Monthly Archives: December 2010

My First Children’s Book

This weekend, The New York Times Book Review ran my very first review of a picture book. Reviewing a picture book, in my opinion, is a challenge, and a far different enterprise from the adult nonfiction books I generally review. I was lucky that the book in question was Knuffle Bunny Free, the final in Mo Willems’s bestselling Trixie trilogy. Not only was I a fan of the first two installments, but I had the good fortune to get hold of a galley at this year’s Book Expo in June, where perhaps the longest line I saw was the one snaking its way to Willems, who was signing buy modafinil online posters and drawings of Trixie and Co. for a long line of eager parents and librarians. I loved the book the instant I read it, even if it did leave me a bawling mess, in the end. I read it right around the time I saw Toy Story 3, and the experience was frightfully similar. A coincidence or a sign of impending middle age?!?

I was also delighted to note that Mo Willems himself seemed to appreciate the review and wrote so on his entertaining Doodles blog here.

Ever More Starter Marriages

It amazes me how often the subject of Starter Marriages comes up. I’ve thought about it a lot recently, coming on the 10th anniversary of writing the book. It was about this time 11 years ago that I began to circulate a book proposal on the subject, in the wake of my own Starter Marriage.

And just today, I got an email from a reader who added this interesting Millennial, social-networking twist: Apparently, Facebook peer pressure adds to the urge to marry young and big. As the reader wrote me in her note:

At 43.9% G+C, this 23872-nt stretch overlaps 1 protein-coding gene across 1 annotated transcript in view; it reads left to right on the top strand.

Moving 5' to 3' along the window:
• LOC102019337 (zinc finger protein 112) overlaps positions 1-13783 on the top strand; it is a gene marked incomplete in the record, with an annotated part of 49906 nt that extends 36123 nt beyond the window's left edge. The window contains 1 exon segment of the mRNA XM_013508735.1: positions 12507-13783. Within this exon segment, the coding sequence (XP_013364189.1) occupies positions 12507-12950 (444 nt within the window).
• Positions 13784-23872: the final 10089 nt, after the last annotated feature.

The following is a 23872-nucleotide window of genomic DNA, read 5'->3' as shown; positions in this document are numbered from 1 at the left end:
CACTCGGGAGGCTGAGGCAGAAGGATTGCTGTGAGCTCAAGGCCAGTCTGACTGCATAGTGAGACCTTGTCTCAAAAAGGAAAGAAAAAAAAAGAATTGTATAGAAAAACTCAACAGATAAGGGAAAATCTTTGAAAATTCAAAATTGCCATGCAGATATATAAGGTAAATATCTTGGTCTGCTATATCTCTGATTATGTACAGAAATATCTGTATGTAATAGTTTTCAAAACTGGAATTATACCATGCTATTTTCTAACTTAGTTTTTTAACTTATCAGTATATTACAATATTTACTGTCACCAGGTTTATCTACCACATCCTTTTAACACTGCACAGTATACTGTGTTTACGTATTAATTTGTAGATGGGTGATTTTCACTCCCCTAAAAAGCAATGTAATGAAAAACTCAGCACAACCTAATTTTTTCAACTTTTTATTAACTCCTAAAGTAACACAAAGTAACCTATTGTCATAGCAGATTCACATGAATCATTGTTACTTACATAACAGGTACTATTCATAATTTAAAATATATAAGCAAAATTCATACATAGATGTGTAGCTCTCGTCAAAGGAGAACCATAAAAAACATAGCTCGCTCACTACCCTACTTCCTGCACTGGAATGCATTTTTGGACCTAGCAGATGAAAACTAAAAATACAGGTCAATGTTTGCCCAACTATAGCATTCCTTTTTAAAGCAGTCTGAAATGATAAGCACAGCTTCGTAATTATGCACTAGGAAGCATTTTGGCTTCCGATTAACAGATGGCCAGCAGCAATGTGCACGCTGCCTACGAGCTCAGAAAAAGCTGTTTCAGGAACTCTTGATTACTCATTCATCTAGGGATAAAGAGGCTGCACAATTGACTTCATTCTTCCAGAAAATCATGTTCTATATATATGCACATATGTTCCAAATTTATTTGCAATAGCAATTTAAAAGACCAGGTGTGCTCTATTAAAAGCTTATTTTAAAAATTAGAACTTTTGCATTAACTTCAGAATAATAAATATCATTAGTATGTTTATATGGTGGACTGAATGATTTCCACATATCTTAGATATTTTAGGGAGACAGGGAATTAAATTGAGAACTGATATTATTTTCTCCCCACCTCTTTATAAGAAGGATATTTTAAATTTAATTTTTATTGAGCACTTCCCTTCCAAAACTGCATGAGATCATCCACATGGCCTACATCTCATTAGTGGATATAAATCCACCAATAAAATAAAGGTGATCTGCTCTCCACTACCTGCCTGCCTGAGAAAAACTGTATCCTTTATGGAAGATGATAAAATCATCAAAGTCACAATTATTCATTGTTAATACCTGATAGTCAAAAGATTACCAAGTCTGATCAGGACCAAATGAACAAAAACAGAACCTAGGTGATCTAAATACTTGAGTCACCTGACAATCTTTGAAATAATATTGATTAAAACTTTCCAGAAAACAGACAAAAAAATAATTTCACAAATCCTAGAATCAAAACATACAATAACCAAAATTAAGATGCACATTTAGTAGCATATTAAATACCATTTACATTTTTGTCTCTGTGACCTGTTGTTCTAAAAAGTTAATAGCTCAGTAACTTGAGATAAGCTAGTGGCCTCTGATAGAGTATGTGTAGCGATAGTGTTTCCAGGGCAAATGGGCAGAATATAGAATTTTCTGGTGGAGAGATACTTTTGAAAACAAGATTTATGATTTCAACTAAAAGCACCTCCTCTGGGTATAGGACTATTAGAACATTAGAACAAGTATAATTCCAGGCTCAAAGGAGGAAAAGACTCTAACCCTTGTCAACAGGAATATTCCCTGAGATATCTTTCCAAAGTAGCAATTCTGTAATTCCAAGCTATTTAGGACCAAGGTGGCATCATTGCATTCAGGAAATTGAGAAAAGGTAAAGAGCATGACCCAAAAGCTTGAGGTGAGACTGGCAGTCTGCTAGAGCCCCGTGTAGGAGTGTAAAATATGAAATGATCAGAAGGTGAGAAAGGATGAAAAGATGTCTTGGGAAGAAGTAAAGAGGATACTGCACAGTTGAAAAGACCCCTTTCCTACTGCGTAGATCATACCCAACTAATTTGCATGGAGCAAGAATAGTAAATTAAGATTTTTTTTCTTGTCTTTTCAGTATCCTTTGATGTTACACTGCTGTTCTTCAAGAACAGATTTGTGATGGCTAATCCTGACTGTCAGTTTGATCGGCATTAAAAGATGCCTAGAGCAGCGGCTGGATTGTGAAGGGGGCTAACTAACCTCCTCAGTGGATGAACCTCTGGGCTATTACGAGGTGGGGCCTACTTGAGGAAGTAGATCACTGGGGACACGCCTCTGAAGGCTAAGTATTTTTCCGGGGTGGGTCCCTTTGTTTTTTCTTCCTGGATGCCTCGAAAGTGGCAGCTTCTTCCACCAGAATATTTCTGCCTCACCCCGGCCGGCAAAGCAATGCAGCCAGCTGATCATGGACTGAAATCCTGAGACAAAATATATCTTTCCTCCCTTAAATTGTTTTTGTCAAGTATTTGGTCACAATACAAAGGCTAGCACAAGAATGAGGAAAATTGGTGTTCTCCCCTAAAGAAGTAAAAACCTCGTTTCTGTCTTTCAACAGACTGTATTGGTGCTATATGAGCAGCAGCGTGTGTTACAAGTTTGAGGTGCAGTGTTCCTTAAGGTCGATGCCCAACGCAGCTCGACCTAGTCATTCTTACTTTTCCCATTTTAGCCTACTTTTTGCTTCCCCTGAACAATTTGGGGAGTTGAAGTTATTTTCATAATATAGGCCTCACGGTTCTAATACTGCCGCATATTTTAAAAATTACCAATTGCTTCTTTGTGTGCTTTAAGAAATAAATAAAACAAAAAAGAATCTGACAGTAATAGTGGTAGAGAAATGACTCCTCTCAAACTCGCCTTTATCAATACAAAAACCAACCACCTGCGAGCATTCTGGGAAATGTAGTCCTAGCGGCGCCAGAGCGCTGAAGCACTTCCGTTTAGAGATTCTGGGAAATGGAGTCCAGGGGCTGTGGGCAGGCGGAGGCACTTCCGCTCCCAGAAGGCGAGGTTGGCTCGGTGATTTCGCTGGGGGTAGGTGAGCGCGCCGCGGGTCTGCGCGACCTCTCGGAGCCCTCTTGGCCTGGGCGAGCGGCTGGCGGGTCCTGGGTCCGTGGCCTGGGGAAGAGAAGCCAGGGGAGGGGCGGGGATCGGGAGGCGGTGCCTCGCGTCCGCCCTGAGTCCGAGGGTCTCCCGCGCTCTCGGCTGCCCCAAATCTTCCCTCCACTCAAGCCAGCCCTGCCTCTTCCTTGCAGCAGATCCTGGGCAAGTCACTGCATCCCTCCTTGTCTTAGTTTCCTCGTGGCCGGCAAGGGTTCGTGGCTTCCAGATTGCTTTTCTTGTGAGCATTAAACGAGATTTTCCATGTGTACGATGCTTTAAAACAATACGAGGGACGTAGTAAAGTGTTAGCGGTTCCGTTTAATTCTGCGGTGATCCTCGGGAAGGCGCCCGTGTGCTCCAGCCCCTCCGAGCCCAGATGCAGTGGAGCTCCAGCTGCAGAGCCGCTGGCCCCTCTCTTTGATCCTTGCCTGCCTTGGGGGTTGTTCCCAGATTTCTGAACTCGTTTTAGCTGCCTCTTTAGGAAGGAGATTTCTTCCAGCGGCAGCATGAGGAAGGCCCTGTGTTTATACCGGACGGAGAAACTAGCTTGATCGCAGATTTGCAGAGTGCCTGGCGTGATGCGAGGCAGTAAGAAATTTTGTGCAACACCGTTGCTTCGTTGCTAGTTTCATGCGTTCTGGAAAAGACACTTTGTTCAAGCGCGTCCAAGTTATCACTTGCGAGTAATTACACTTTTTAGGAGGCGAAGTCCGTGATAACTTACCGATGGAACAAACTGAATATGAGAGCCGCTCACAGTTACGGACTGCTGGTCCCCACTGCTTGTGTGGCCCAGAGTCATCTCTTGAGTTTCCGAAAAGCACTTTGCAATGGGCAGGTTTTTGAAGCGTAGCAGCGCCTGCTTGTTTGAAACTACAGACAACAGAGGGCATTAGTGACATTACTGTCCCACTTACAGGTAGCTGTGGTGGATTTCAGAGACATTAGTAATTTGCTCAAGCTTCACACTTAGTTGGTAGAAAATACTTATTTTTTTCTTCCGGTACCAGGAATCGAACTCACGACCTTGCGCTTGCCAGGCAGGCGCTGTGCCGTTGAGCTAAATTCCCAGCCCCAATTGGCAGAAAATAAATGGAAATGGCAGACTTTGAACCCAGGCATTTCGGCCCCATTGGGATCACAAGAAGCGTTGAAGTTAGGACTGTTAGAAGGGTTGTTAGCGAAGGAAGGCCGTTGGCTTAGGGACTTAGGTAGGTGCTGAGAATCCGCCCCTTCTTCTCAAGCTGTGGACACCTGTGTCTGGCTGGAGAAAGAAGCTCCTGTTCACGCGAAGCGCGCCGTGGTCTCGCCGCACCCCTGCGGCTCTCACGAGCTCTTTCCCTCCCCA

I am really happy that a friend of mine recommended your book Starter Marriage to me. Websites like Facebook add to that frenzy of engagements you described. Since I am 27, I guess I am caught in that frenzy – where if you are getting engaged you are a superstar with people lavishing your wall with attention and where if you are single, you feel barren, not part of a whole.

Prior to reading your book, I broke up with a boyfriend who I really thought was going to be “the one”. I walked away because I thought to myself after all the hoggle boggle of ceremonies is over, am I just happy buy phentermine online with this person sitting on the couch, enjoying the mundaneness of everyday life. We actually had some serious personality conflicts that could not be ironed out in the short run, let alone in a legally committed long run. So I walked away.

Fortunately, I realized this before I suffered some real consequences of moving in my stuff or having to move back in with my parents. But unfortunately, the universe hasn’t brought along anyone new and this slew of engagements on facebook is like a mirror, constantly patronizing my ego, where I can’t help but think ‘hey, i could of had that too.”

However, I refuse to let fear drive my decisions and I am really glad you wrote your book and I read it. It made me see that I did make the right decision. And the stories of the people you interviewed who went into a marriage thinking ‘what if i don’t find someone else better’ – that type of thinking – haunted me the same way for months before we broke up.

And in other Starter Marriage headlines, apparently there’s a story up on the new Divorce section of the Huffington Post called “Second Time’s the Charm: the Case for the Starter Marriage”